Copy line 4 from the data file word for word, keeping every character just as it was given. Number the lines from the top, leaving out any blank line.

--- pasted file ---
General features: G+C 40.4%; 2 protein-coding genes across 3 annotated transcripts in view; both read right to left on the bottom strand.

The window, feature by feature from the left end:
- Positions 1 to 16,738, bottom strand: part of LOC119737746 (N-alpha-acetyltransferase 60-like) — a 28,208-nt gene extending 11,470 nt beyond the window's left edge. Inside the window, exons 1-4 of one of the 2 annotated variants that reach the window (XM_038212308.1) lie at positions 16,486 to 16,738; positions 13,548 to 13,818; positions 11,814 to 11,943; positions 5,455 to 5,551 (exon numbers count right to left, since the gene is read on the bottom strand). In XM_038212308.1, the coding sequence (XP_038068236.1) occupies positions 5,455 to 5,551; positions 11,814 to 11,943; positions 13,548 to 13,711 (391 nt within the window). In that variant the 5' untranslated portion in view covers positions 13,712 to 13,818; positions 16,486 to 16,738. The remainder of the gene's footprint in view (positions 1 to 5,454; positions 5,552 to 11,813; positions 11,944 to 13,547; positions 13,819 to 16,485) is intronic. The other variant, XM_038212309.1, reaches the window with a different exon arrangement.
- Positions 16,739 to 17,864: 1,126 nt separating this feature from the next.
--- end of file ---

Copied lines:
- Positions 16,739 to 17,864: 1,126 nt separating this feature from the next.